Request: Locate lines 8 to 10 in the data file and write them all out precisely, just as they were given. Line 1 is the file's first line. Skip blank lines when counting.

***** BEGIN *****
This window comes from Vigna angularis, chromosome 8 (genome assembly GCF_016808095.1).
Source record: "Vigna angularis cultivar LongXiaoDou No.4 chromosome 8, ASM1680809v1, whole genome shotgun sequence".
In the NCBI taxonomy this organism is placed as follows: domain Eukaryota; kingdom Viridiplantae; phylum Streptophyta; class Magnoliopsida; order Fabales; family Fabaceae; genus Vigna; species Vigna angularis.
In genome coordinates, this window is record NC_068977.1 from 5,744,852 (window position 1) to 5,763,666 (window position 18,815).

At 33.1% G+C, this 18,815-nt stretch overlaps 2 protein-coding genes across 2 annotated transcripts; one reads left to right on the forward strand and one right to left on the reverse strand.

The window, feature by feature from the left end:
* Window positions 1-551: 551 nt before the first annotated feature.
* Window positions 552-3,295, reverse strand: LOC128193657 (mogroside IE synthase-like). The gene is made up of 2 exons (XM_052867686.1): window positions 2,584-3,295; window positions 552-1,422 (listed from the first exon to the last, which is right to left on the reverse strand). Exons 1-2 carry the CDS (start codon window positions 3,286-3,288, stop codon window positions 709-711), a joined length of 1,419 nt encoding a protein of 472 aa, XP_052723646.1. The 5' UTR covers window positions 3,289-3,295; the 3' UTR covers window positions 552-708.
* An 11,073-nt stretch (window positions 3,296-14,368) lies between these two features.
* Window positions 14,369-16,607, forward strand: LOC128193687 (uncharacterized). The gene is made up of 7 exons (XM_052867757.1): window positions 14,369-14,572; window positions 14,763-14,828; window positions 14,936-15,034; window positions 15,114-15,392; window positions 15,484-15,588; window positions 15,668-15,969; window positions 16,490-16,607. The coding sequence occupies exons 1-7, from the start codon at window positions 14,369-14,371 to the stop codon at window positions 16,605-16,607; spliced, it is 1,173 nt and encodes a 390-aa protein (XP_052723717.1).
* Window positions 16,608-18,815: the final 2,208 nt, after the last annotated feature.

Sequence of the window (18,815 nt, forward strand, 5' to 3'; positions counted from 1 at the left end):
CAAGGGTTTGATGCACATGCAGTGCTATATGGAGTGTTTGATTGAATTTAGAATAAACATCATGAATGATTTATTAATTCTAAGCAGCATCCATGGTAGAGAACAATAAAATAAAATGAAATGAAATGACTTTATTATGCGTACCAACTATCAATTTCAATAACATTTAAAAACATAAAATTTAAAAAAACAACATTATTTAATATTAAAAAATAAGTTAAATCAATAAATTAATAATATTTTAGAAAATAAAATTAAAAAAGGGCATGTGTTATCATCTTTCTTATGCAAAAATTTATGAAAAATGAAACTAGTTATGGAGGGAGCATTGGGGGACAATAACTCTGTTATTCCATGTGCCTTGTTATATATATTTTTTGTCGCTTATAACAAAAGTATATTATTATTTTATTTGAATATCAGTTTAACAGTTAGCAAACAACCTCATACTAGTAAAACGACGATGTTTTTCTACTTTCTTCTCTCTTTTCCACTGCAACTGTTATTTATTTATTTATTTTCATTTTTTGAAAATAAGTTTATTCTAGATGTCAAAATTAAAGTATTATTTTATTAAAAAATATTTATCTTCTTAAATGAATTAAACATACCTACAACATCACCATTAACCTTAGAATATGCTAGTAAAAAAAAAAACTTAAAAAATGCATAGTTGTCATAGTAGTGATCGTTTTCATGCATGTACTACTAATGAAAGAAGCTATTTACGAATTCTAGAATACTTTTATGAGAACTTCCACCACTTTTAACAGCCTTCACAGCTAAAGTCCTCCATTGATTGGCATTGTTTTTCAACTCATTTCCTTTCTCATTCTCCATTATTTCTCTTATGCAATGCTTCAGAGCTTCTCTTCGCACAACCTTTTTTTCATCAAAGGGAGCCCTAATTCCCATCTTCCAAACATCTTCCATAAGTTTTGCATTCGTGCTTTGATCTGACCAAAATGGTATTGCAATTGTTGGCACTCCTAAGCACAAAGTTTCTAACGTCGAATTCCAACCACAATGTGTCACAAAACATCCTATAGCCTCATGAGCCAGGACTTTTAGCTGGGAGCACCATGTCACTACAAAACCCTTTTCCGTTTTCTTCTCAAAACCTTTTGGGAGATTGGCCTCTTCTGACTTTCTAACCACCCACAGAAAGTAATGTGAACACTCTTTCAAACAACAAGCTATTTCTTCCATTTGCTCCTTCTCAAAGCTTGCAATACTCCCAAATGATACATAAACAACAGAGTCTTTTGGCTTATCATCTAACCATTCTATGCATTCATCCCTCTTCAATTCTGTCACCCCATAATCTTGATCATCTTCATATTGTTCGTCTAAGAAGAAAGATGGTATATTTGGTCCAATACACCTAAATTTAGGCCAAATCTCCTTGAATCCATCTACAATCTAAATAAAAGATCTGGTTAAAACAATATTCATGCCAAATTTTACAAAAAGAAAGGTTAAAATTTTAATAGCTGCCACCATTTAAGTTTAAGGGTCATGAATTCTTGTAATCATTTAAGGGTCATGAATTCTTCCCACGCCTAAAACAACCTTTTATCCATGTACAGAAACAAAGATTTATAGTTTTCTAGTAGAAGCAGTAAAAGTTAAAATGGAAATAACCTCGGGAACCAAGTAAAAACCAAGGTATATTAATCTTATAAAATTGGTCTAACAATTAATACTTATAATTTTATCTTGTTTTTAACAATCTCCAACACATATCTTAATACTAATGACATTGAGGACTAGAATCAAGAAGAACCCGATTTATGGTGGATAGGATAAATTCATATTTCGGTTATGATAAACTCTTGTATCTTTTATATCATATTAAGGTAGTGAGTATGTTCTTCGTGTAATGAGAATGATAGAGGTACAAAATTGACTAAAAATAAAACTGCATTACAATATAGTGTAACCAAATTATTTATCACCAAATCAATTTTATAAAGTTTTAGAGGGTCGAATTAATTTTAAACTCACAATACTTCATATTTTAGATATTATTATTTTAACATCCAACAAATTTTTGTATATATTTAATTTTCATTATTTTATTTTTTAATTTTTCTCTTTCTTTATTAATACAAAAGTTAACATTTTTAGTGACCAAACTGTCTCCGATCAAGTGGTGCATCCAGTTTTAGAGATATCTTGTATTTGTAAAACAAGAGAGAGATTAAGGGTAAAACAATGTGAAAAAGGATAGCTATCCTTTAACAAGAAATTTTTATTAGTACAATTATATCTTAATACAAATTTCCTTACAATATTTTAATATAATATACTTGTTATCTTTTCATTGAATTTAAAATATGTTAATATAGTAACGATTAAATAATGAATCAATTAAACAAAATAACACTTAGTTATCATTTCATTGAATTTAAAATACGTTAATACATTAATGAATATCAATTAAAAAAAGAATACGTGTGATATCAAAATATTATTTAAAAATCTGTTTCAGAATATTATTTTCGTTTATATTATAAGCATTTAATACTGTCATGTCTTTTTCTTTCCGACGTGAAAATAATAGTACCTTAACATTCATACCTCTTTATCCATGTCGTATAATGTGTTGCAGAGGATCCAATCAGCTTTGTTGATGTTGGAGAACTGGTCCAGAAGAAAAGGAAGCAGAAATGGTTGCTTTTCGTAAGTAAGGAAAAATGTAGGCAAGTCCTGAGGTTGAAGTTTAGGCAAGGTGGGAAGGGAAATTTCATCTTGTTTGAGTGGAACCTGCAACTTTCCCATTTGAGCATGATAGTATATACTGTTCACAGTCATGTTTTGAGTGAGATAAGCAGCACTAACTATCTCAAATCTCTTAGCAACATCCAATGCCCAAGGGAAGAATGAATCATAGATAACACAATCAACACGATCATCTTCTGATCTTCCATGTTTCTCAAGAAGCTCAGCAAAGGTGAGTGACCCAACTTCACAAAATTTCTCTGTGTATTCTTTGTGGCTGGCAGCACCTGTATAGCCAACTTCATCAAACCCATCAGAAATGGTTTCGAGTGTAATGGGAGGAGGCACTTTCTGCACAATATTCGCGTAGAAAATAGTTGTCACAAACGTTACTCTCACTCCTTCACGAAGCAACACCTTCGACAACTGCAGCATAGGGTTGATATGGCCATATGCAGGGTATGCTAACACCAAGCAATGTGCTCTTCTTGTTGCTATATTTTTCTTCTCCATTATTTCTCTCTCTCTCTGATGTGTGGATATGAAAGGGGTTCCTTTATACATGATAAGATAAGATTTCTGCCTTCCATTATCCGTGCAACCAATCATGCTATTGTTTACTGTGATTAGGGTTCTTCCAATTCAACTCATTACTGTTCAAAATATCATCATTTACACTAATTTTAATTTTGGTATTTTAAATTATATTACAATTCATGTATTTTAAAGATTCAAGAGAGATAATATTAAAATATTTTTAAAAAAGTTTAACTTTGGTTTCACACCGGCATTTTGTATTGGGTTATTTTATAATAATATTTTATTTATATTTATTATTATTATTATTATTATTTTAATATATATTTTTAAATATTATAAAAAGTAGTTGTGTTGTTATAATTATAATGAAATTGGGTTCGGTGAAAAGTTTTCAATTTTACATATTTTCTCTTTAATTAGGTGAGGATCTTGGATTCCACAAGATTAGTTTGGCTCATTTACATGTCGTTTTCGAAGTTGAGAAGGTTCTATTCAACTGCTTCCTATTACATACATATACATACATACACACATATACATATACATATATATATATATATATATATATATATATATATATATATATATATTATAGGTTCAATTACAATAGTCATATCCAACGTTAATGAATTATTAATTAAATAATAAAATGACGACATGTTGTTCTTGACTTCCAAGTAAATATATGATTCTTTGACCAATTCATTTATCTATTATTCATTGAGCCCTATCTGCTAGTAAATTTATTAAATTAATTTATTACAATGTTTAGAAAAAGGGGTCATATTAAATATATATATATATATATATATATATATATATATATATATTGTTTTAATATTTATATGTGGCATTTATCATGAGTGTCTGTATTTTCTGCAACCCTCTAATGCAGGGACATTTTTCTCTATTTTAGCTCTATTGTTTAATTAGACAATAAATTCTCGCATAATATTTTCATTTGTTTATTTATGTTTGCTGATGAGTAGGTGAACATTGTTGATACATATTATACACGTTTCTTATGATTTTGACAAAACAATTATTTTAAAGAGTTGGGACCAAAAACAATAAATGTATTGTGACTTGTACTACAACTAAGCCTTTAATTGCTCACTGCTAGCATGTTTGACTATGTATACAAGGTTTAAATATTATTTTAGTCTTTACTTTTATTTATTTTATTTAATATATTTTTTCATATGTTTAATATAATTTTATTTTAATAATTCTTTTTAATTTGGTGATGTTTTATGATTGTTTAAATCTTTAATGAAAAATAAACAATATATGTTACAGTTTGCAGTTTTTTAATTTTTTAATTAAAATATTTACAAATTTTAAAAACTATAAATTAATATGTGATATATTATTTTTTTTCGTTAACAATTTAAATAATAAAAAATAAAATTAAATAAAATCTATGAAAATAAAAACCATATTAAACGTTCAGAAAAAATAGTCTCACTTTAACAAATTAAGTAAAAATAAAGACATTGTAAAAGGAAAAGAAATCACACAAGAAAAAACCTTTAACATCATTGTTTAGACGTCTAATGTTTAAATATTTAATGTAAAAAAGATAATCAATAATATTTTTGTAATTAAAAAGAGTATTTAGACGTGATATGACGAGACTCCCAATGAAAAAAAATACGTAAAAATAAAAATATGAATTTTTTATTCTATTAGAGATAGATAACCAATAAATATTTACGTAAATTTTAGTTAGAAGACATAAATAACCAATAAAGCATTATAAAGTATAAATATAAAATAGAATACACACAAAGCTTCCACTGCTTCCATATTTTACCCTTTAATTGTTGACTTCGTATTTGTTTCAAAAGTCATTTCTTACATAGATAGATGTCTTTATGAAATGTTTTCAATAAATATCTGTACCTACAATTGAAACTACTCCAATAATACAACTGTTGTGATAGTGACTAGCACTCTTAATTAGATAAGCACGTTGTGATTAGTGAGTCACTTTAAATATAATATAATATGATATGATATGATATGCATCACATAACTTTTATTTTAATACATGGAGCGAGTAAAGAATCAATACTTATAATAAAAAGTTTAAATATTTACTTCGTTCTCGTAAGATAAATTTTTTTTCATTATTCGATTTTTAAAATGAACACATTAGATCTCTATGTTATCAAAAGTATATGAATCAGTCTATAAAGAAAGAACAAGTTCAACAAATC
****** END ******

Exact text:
* Window positions 552-3,295, reverse strand: LOC128193657 (mogroside IE synthase-like). The gene is made up of 2 exons (XM_052867686.1): window positions 2,584-3,295; window positions 552-1,422 (listed from the first exon to the last, which is right to left on the reverse strand). Exons 1-2 carry the CDS (start codon window positions 3,286-3,288, stop codon window positions 709-711), a joined length of 1,419 nt encoding a protein of 472 aa, XP_052723646.1. The 5' UTR covers window positions 3,289-3,295; the 3' UTR covers window positions 552-708.
* An 11,073-nt stretch (window positions 3,296-14,368) lies between these two features.
* Window positions 14,369-16,607, forward strand: LOC128193687 (uncharacterized). The gene is made up of 7 exons (XM_052867757.1): window positions 14,369-14,572; window positions 14,763-14,828; window positions 14,936-15,034; window positions 15,114-15,392; window positions 15,484-15,588; window positions 15,668-15,969; window positions 16,490-16,607. The coding sequence occupies exons 1-7, from the start codon at window positions 14,369-14,371 to the stop codon at window positions 16,605-16,607; spliced, it is 1,173 nt and encodes a 390-aa protein (XP_052723717.1).